This need for constant precision is always present at a high IQ level, whereas for people of average IQs the most obvious and common meaning always comes to mind.

So, while not being able to understand a simple question is seen as a form of stupidity by many, it may actually be a sign of higher intelligence.

Lovecky, Deirdre V. (1994): Exceptionally Gifted Children: Different Minds. Roeper Review Vol.17 n°2.

I would say when a person feels the need to speak on every subject.

Or, just being overly talkative in general. I find that some people just like to hear themselves talk, and think that them blabbing non-stop makes them sound smart.

You generally know this is the case when they spend 20 minutes explaining something that should have only taken 30 seconds.

There were two competing awards in my high school yearbook.

  1. Talks most, says least.
  2. Talks least, says most.

It should be obvious which of those two you would want to be. There is virtue in knowing when not to talk, and just listen.

I would say a person with a high IQ could have a bad day and score less than her best but it would still be far from a low score. Someone who scores low on an IQ test might have done better another day, but could never score high.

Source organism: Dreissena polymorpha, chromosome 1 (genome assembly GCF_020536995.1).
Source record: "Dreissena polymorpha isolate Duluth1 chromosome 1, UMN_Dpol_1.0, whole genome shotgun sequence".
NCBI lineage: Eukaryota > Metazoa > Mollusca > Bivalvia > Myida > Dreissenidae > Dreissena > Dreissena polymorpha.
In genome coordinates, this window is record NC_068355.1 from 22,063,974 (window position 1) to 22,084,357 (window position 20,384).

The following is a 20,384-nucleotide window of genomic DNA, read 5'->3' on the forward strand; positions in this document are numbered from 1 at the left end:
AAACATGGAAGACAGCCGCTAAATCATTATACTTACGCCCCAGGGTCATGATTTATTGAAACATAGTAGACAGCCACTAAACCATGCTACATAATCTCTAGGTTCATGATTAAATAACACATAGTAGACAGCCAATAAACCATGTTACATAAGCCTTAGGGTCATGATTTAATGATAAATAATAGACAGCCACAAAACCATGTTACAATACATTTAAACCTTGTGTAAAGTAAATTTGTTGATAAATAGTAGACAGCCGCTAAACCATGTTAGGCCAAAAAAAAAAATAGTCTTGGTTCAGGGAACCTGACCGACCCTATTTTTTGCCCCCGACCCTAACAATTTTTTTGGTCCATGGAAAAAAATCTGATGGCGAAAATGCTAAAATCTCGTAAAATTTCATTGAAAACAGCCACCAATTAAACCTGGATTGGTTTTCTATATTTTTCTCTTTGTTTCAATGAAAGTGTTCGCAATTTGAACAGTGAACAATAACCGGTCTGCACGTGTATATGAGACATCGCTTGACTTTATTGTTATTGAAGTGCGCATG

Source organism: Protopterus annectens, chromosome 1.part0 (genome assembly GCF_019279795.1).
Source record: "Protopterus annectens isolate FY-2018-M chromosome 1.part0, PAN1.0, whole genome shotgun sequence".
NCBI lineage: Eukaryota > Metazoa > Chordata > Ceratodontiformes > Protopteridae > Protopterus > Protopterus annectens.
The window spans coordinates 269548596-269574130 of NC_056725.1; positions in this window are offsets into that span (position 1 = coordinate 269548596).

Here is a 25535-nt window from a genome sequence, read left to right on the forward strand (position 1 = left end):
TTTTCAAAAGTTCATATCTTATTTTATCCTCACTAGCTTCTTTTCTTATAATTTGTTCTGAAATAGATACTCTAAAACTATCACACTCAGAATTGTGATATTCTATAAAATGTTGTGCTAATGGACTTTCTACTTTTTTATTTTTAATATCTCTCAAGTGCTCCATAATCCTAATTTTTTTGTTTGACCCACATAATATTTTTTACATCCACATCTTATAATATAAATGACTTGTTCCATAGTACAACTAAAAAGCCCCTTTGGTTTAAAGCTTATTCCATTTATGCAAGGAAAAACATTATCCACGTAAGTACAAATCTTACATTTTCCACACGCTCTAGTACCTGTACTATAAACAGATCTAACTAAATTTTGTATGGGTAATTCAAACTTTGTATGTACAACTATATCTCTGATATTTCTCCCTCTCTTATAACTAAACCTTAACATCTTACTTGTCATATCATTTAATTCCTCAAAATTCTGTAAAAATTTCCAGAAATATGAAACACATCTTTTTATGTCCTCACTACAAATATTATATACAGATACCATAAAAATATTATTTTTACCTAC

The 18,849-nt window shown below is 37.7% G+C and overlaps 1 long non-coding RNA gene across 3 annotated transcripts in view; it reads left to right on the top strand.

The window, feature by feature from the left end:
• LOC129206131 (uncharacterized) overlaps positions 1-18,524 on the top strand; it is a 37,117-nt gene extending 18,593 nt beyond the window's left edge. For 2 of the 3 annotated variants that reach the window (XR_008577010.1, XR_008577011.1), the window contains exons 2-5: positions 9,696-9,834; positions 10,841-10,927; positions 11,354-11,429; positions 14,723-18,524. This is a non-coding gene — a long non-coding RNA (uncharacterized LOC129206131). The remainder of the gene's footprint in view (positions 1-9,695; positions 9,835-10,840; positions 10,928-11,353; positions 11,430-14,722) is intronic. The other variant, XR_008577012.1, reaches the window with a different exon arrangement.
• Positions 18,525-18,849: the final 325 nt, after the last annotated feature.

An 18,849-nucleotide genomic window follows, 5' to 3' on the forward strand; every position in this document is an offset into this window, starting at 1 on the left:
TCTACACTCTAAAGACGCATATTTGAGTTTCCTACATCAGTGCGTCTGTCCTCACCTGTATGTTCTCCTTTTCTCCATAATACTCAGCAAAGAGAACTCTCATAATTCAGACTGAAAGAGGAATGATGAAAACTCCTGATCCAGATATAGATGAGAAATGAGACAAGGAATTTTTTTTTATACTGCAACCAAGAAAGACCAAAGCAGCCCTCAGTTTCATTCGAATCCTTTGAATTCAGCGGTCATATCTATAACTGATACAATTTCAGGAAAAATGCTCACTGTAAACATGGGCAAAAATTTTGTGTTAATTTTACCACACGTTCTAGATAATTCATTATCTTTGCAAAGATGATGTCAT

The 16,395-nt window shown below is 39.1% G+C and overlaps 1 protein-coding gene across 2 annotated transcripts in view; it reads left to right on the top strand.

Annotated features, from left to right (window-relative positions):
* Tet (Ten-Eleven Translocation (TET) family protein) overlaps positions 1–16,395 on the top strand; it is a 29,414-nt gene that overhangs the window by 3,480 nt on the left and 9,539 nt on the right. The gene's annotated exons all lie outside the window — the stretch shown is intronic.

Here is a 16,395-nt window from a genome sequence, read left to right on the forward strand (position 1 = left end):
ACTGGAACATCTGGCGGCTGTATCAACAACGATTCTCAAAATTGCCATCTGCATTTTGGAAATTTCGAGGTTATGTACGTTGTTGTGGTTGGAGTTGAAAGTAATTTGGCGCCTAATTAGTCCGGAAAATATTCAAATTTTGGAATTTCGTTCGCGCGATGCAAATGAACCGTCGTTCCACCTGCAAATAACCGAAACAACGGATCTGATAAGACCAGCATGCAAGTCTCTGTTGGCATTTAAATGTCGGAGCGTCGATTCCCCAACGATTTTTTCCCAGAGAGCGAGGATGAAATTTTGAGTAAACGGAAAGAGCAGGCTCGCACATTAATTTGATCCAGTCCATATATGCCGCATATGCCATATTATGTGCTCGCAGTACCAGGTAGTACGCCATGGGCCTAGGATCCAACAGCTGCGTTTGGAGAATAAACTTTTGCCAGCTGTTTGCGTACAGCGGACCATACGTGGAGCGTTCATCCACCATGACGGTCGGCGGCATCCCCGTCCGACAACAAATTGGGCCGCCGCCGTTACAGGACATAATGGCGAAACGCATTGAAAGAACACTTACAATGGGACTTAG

Normal IQ people rely on the volume of ideas they can understand to arrive at their own opinions. It is much easier to evaluate an idea than it is coming up with one of equal value, as a result normal IQ people gain a significant benefit from making their opinions a collage of what they evaluated as best. This provides a series of practical advantages to the normal IQ person that no longer has to rely on his bad ideas but can supplant them for the good ones of somebody else, but also gives them a number of quirks. From the perspective of very high IQ people, normal IQ people are much more consistent performers than they are, as though their opinions in isolation are all average opinions of somebody 1.5 SD above them, but have a set of opinions that looks like the monstrous chimera of someone with multiple personalities. If an high IQ person has a standard distribution of quality for his opinions ranging around his IQ, the normal IQ person has a much smaller range of opinions all of higher quality than average but patched together in such a way as to appear incomprehensible how one could champion them all. This is the main reason of the communication range, we expect your opinions to have implications for your other opinions that quite simply aren’t there. From the perspective of high IQ people normal IQ people constantly try to have their cake and eat it too.